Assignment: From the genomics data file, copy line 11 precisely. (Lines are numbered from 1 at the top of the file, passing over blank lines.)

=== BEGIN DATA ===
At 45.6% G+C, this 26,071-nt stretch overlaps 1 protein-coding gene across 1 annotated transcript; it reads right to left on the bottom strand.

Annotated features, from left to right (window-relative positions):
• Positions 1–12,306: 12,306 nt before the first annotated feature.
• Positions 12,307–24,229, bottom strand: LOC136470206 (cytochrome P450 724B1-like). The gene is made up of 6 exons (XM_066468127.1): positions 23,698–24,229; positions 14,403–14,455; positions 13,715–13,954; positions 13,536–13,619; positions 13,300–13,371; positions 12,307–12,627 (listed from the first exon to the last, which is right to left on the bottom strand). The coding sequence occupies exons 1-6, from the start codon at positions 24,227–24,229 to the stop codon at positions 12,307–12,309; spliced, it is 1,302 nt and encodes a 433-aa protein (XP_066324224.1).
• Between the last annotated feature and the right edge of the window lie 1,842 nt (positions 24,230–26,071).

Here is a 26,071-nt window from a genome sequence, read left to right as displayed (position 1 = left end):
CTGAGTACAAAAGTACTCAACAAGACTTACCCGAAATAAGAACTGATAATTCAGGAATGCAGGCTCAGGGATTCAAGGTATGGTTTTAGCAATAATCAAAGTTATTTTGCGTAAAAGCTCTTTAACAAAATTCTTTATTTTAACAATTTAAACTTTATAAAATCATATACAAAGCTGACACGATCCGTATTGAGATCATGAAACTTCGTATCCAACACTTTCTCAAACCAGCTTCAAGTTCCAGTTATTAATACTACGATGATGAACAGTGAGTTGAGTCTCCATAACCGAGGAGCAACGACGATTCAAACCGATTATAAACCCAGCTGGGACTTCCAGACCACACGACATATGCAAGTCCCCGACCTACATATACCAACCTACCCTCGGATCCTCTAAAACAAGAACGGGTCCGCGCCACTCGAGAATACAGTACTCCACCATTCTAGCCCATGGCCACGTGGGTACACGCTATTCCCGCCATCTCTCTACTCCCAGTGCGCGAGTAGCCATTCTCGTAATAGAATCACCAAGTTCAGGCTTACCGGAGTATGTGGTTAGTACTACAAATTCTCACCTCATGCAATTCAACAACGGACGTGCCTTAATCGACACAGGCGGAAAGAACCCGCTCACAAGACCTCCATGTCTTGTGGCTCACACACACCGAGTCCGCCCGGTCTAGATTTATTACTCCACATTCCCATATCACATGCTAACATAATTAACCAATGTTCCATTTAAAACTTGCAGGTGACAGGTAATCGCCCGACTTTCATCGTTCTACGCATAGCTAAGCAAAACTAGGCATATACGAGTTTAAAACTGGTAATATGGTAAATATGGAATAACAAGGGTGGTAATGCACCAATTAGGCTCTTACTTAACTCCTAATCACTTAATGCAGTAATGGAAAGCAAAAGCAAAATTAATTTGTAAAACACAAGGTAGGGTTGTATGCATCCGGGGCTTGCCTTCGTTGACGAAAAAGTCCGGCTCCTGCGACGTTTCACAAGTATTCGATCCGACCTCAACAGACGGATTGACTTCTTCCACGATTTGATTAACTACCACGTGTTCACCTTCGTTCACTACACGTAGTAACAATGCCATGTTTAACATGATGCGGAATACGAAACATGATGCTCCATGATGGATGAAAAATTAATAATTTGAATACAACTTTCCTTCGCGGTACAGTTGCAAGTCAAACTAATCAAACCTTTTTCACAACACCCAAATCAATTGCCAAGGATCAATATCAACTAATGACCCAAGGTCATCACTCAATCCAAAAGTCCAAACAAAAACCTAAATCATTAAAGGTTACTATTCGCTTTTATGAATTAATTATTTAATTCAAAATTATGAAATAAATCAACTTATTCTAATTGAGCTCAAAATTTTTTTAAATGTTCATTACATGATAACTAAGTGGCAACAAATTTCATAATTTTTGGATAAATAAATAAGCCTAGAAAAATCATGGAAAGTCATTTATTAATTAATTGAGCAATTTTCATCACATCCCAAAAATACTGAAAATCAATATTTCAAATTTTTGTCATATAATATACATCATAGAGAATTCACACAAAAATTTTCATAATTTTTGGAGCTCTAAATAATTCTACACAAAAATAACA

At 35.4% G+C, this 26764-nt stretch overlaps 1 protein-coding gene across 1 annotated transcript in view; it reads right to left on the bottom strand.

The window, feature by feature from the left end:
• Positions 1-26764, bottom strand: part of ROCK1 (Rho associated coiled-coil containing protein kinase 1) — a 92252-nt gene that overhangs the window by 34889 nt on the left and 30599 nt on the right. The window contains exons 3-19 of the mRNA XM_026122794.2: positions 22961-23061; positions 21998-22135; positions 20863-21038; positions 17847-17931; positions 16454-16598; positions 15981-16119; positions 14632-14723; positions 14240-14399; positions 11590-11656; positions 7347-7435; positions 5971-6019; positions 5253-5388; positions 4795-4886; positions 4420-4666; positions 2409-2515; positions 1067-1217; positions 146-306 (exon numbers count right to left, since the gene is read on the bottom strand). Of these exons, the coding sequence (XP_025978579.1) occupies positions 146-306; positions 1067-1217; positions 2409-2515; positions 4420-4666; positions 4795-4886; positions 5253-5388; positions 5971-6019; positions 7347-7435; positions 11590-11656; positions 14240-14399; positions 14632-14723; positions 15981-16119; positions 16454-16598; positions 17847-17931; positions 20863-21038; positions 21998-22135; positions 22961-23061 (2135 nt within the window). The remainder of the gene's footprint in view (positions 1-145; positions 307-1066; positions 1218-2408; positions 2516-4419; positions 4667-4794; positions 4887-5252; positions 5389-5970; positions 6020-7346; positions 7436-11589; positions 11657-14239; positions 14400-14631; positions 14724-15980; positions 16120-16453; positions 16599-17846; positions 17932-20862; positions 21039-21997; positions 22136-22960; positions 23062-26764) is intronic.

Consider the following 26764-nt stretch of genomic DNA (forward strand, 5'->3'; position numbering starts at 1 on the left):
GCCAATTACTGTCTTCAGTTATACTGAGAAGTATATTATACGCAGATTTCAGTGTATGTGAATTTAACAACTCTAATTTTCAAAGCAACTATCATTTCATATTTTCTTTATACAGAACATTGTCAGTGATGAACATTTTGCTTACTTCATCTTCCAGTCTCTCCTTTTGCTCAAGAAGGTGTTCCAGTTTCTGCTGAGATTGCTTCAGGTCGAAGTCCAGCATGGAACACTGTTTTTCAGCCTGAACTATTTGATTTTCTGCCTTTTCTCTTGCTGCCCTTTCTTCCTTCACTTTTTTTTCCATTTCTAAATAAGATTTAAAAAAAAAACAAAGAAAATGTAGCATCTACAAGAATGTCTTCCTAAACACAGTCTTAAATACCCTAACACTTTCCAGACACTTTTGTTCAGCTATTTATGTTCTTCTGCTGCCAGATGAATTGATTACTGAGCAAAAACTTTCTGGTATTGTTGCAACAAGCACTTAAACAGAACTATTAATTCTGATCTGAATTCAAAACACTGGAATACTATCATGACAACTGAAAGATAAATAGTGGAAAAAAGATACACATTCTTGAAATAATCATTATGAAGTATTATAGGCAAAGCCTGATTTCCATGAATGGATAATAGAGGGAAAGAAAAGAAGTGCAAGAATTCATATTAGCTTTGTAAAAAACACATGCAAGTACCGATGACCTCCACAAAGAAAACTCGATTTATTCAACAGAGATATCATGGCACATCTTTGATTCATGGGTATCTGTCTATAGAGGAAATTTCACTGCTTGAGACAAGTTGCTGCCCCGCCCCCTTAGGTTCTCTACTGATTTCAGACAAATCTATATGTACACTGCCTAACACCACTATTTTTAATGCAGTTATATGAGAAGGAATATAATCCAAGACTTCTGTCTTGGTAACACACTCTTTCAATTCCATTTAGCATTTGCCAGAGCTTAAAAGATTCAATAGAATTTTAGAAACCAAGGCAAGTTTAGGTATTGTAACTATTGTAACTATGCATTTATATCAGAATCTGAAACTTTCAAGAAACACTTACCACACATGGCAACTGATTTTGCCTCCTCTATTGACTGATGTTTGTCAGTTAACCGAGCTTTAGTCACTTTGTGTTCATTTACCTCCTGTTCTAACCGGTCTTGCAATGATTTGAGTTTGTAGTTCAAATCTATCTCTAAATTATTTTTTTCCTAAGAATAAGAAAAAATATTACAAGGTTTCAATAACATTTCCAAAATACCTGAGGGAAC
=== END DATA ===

Consider the following 26764-nt stretch of genomic DNA (forward strand, 5'->3'; position numbering starts at 1 on the left):